If you haven’t read the prior posts on John Goodman’s book Priceless, catch up using the Priceless tag. This post pertains to Chapter 4. I will warn you up front, to me this was the oddest chapter yet. Many arguments either didn’t relate to the main thrust of the book or didn’t make sense to me. Sometimes I felt like a punchline was left out. Examples follow.
The chapter begins with one of the strangest attacks on and rejection of science I’ve ever seen. I think what John might be trying to say is that a dogmatic imposition of how to use science in the exam room or operating theater is a threat to innovation. Putting aside whether I would agree with that, the fact is, he doesn’t clearly say this, and only this. He goes much, much further, and, in my view, unnecessarily and misguidedly so.
At heart, and by formal education, I’m a scientist. Evidence is very important to me. But I’m not a fool. I know there are all manner of problems in the process of gathering, reporting, and interpreting evidence. There is bias. There is corruption. There is lack of repeatability. There is lack of generalizability. There is bad science. There is non-science. There is motivated thinking. In the face of these, we should strive hard to improve the process and use of science, not reject it.
For, what is the alternative? Maybe, in time, John will tell us. While we wait, should we banish science and shun all evidence? Should we reject out-of-hand all the evidence he cites in his book? Should we discard evidence that the health system is as flawed as he (and I) think it is? Look, if neither doctor nor patient have access to evidence-based guidance in some form — not necessarily hard-and-fast rules, just something to light the way — they can only stumble in the dark on faith. Does your doctor talk to God? About your health? Are you sure? Do they teach that in medical school before or after the courses based on medical science?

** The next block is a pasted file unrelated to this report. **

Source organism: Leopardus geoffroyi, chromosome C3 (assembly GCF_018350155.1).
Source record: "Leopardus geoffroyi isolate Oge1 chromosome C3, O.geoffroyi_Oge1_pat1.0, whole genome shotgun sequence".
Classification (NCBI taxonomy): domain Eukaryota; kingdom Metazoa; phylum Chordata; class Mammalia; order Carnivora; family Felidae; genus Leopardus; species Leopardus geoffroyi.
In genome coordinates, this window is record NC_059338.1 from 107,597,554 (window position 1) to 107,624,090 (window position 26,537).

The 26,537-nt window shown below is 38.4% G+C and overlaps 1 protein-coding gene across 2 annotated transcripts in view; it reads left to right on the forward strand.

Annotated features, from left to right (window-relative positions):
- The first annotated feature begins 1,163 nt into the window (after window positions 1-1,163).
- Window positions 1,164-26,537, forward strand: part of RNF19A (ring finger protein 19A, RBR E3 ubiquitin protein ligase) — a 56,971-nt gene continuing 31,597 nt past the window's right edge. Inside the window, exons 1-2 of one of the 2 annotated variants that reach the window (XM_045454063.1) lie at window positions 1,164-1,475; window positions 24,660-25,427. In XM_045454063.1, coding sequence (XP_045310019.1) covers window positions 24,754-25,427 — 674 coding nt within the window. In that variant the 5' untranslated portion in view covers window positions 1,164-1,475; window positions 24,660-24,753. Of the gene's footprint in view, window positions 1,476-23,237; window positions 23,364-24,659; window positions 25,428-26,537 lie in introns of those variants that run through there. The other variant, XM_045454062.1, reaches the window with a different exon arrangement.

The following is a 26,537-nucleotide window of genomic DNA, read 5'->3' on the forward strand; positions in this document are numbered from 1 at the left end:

Discussion of how to better acquire and use evidence are worthwhile. For instance, on the subject of heterogeneity with respect to comparative effectiveness research, see the recent Health Affairs post by Dana Goodman and colleagues. But John’s treatment of evidence didn’t invite that discussion. Why not?
Oddly, toward the end of his attack on science and evidence-based standards, John admits that
Evidence-based guidelines could be a boon to medical practice, helping doctors do their jobs. One place where standardization seems to be working remarkably well, for example, is at Geisinger Health Systems in central Pennsylvania.
If there is a doctor at Geisinger who thinks patient care would be better without evidence-based guidelines, I’d like to meet her. In all honesty, it is after reading this section that I was strongly tempted to read no further.
But I did. Next, John covered ways in which employers and insurers try to select healthier workers and consumers. I have no significant disagreements with him here. Along the way, he praises the bureaucrats in the Office of Personnel Management (OPM) for their ability to prevent the worst insurance company abuses in the Federal Employees Health Benefits Program (FEHBP), as well as those who run managed competition-like environments for state employees, universities, and large corporations. Why does he expect managers of state exchanges under Obamacare cannot do the same? I don’t know. Still, I agree with him that risk selection among competing plans is a valid concern.
John critiques the Medicare drug benefit’s donut hole and notes it will close under the ACA. Which is better policy? He doesn’t say. Was something cut from the book in the editing process?
The chapter closes with a brief section in which John notes that Medicaid providers receive relatively low reimbursements. To the extent that results in access or quality problems, no argument that this is problematic. But John didn’t go into this in the chapter. Again, it felt like something was missing.
The chapter is titled “What Being Trapped Means to You.” John never explained.
Expect my Chapter 5 post later this week.